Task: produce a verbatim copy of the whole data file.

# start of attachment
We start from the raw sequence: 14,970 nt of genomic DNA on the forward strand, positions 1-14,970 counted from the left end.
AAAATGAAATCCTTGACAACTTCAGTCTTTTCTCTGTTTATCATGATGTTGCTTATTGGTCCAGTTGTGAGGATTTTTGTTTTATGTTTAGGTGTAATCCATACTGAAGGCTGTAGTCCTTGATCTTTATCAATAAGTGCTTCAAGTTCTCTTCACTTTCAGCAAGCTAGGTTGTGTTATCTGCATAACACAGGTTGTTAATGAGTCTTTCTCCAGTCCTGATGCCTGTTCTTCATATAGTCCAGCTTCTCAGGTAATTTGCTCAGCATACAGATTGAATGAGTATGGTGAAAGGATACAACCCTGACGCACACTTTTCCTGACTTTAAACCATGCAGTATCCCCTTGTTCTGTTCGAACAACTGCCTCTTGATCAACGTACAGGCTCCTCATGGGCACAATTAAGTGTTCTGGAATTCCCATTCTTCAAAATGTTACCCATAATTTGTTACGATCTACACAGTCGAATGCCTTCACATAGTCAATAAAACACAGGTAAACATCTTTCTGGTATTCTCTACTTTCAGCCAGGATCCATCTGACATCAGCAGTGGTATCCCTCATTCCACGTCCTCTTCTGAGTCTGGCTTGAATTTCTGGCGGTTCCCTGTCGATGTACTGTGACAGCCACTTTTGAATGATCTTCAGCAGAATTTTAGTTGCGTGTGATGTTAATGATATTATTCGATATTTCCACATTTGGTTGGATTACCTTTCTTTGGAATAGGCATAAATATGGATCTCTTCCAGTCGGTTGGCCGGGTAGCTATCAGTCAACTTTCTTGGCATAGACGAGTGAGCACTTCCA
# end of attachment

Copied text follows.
We start from the raw sequence: 14,970 nt of genomic DNA on the forward strand, positions 1-14,970 counted from the left end.
AAAATGAAATCCTTGACAACTTCAGTCTTTTCTCTGTTTATCATGATGTTGCTTATTGGTCCAGTTGTGAGGATTTTTGTTTTATGTTTAGGTGTAATCCATACTGAAGGCTGTAGTCCTTGATCTTTATCAATAAGTGCTTCAAGTTCTCTTCACTTTCAGCAAGCTAGGTTGTGTTATCTGCATAACACAGGTTGTTAATGAGTCTTTCTCCAGTCCTGATGCCTGTTCTTCATATAGTCCAGCTTCTCAGGTAATTTGCTCAGCATACAGATTGAATGAGTATGGTGAAAGGATACAACCCTGACGCACACTTTTCCTGACTTTAAACCATGCAGTATCCCCTTGTTCTGTTCGAACAACTGCCTCTTGATCAACGTACAGGCTCCTCATGGGCACAATTAAGTGTTCTGGAATTCCCATTCTTCAAAATGTTACCCATAATTTGTTACGATCTACACAGTCGAATGCCTTCACATAGTCAATAAAACACAGGTAAACATCTTTCTGGTATTCTCTACTTTCAGCCAGGATCCATCTGACATCAGCAGTGGTATCCCTCATTCCACGTCCTCTTCTGAGTCTGGCTTGAATTTCTGGCGGTTCCCTGTCGATGTACTGTGACAGCCACTTTTGAATGATCTTCAGCAGAATTTTAGTTGCGTGTGATGTTAATGATATTATTCGATATTTCCACATTTGGTTGGATTACCTTTCTTTGGAATAGGCATAAATATGGATCTCTTCCAGTCGGTTGGCCGGGTAGCTATCAGTCAACTTTCTTGGCATAGACGAGTGAGCACTTCCA